Households shaken and stirred as earthquake is felt across county
This was the moment a seismometer at Leicester University registered an earthquake which hit Leicestershire early yesterday morning.
The tremor, which hit the county at about 5.20am, centred two miles north-west of Loughborough and measured 2.9 on the Richter scale.
The British Geological Survey said it was felt within a 18-mile radius, with reports from residents in Anstey, Groby, Syston and Coalville.
Richard England, professor of geophysics at the University of Leicester, said most 'quakes in the UK went unnoticed.
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"It's a fairly minor earthquake, but significant enough that people felt it," he said.
"It woke me up in Leicester, but all I felt was something like a train passing.
"I'm not too far from one of the railway lines so I didn't think about an earthquake until I heard it on the radio, much to my embarrassment!"
Mum Lisa Rimmer, of Groby, slept through it, but was told about by her husband.
The 44-year-old said her husband, Des, had woken up and the house was shaking.
Another Mercury reader, from Anstey, e-mailed to say she had felt the quake.
"My husband said I had imagined it, but I heard a loud rumbling sound and the bed and wardrobe shook," she said.
"It was quite frightening."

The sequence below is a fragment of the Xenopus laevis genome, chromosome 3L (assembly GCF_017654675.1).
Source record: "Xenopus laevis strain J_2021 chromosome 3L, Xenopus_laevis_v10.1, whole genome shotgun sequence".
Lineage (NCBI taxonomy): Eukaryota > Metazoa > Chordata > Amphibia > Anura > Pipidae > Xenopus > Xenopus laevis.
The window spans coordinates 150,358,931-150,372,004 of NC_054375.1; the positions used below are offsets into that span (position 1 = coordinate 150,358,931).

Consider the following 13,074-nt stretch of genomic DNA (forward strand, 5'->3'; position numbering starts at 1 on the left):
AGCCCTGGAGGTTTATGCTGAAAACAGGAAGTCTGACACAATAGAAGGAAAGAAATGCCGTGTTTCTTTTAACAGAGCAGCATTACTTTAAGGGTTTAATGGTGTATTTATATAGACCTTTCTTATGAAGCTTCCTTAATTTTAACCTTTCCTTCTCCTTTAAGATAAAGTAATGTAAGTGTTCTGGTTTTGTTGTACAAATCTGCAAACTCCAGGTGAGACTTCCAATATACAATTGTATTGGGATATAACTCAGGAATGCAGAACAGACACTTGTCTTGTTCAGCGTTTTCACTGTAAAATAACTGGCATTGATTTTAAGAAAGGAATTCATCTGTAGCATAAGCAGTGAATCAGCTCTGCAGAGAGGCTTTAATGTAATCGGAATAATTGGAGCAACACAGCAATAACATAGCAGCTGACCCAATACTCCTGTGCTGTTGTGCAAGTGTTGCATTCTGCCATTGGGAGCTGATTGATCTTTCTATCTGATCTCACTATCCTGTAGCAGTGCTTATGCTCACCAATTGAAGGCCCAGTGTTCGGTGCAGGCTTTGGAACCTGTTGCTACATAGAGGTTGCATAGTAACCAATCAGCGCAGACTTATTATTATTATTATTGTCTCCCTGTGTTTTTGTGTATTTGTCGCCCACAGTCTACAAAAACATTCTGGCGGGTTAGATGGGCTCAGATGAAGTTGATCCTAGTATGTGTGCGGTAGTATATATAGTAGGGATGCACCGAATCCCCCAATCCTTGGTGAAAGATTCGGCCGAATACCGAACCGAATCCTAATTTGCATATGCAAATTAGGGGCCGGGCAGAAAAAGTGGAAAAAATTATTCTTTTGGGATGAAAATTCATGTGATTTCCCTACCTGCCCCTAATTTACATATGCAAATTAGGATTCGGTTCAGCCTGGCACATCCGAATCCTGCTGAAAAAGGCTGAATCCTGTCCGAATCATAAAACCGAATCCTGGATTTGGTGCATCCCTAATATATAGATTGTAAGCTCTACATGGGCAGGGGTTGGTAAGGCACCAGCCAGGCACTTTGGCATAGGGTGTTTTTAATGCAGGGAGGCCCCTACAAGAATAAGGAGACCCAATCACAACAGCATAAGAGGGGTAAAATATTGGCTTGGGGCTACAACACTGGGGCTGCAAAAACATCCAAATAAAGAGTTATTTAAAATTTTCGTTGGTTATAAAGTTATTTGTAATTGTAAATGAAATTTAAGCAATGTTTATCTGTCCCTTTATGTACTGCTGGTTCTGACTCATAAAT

Another reader said: "I was suddenly woken up by my bed shaking. I thought I was having a heart attack, then I thought my house was going to crumble!''
British Geological Survey seismologist David Galloway said the earthquake had caused buildings to shake, but no serious damage was expected.
"It was a fairly small earthquake in world terms and moderate in UK terms, but it would have been quite alarming for people who have never felt an earthquake before," he said. "A lot of people across Leicester, Nottinghamshire and Derbyshire felt it.
"Some were woken from their sleep. We've had reports of houses shaking and windows rattling,"
Mr Galloway said. "Earth is made up of different plates and they're all moving about and crashing into each other, roughly at the rate that fingernails grow. We're in the middle of a plate, not the edge, so we don't get the big earthquakes like they do in places such as Japan and California, but every now and then we'll get a little effort."